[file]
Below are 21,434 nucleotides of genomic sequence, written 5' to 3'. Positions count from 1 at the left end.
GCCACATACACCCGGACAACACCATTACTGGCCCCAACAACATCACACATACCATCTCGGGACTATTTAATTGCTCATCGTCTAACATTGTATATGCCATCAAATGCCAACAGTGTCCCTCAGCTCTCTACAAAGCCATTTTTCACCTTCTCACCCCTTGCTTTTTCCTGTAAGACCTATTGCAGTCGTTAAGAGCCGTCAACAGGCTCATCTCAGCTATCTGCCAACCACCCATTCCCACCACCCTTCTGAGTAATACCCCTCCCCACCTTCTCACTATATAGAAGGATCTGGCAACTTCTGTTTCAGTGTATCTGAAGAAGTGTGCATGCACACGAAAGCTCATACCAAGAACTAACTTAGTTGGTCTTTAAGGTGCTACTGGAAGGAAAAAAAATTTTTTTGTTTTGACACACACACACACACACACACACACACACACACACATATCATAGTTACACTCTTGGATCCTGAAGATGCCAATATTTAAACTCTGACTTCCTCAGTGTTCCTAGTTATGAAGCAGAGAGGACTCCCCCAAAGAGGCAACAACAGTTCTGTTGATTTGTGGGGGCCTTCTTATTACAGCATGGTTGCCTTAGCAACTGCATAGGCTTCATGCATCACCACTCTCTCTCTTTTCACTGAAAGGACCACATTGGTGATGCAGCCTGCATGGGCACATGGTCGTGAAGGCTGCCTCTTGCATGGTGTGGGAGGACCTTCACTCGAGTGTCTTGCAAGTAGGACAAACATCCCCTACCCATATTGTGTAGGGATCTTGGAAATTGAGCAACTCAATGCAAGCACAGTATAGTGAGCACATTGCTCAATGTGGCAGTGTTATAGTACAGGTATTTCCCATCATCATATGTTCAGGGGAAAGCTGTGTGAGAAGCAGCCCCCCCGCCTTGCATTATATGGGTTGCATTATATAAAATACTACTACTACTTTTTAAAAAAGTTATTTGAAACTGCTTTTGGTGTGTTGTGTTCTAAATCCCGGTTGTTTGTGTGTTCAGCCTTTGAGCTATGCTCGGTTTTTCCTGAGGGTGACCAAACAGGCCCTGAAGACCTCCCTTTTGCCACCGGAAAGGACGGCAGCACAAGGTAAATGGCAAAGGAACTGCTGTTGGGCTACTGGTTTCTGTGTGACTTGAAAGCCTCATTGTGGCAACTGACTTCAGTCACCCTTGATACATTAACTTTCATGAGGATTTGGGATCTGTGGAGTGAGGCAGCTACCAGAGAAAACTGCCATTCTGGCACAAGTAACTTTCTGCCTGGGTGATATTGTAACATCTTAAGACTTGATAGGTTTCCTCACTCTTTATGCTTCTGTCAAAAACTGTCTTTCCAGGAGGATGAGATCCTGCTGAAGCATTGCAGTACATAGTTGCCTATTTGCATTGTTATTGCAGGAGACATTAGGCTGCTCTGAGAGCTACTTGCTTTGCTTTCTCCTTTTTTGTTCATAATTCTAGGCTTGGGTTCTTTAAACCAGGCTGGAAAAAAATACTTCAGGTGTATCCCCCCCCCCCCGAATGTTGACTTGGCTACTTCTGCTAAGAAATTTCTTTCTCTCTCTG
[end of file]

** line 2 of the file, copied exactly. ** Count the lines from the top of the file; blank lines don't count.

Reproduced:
GCCACATACACCCGGACAACACCATTACTGGCCCCAACAACATCACACATACCATCTCGGGACTATTTAATTGCTCATCGTCTAACATTGTATATGCCATCAAATGCCAACAGTGTCCCTCAGCTCTCTACAAAGCCATTTTTCACCTTCTCACCCCTTGCTTTTTCCTGTAAGACCTATTGCAGTCGTTAAGAGCCGTCAACAGGCTCATCTCAGCTATCTGCCAACCACCCATTCCCACCACCCTTCTGAGTAATACCCCTCCCCACCTTCTCACTATATAGAAGGATCTGGCAACTTCTGTTTCAGTGTATCTGAAGAAGTGTGCATGCACACGAAAGCTCATACCAAGAACTAACTTAGTTGGTCTTTAAGGTGCTACTGGAAGGAAAAAAAATTTTTTTGTTTTGACACACACACACACACACACACACACACACACACACATATCATAGTTACACTCTTGGATCCTGAAGATGCCAATATTTAAACTCTGACTTCCTCAGTGTTCCTAGTTATGAAGCAGAGAGGACTCCCCCAAAGAGGCAACAACAGTTCTGTTGATTTGTGGGGGCCTTCTTATTACAGCATGGTTGCCTTAGCAACTGCATAGGCTTCATGCATCACCACTCTCTCTCTTTTCACTGAAAGGACCACATTGGTGATGCAGCCTGCATGGGCACATGGTCGTGAAGGCTGCCTCTTGCATGGTGTGGGAGGACCTTCACTCGAGTGTCTTGCAAGTAGGACAAACATCCCCTACCCATATTGTGTAGGGATCTTGGAAATTGAGCAACTCAATGCAAGCACAGTATAGTGAGCACATTGCTCAATGTGGCAGTGTTATAGTACAGGTATTTCCCATCATCATATGTTCAGGGGAAAGCTGTGTGAGAAGCAGCCCCCCCGCCTTGCATTATATGGGTTGCATTATATAAAATACTACTACTACTTTTTAAAAAAGTTATTTGAAACTGCTTTTGGTGTGTTGTGTTCTAAATCCCGGTTGTTTGTGTGTTCAGCCTTTGAGCTATGCTCGGTTTTTCCTGAGGGTGACCAAACAGGCCCTGAAGACCTCCCTTTTGCCACCGGAAAGGACGGCAGCACAAGGTAAATGGCAAAGGAACTGCTGTTGGGCTACTGGTTTCTGTGTGACTTGAAAGCCTCATTGTGGCAACTGACTTCAGTCACCCTTGATACATTAACTTTCATGAGGATTTGGGATCTGTGGAGTGAGGCAGCTACCAGAGAAAACTGCCATTCTGGCACAAGTAACTTTCTGCCTGGGTGATATTGTAACATCTTAAGACTTGATAGGTTTCCTCACTCTTTATGCTTCTGTCAAAAACTGTCTTTCCAGGAGGATGAGATCCTGCTGAAGCATTGCAGTACATAGTTGCCTATTTGCATTGTTATTGCAGGAGACATTAGGCTGCTCTGAGAGCTACTTGCTTTGCTTTCTCCTTTTTTGTTCATAATTCTAGGCTTGGGTTCTTTAAACCAGGCTGGAAAAAAATACTTCAGGTGTATCCCCCCCCCCCCGAATGTTGACTTGGCTACTTCTGCTAAGAAATTTCTTTCTCTCTCTG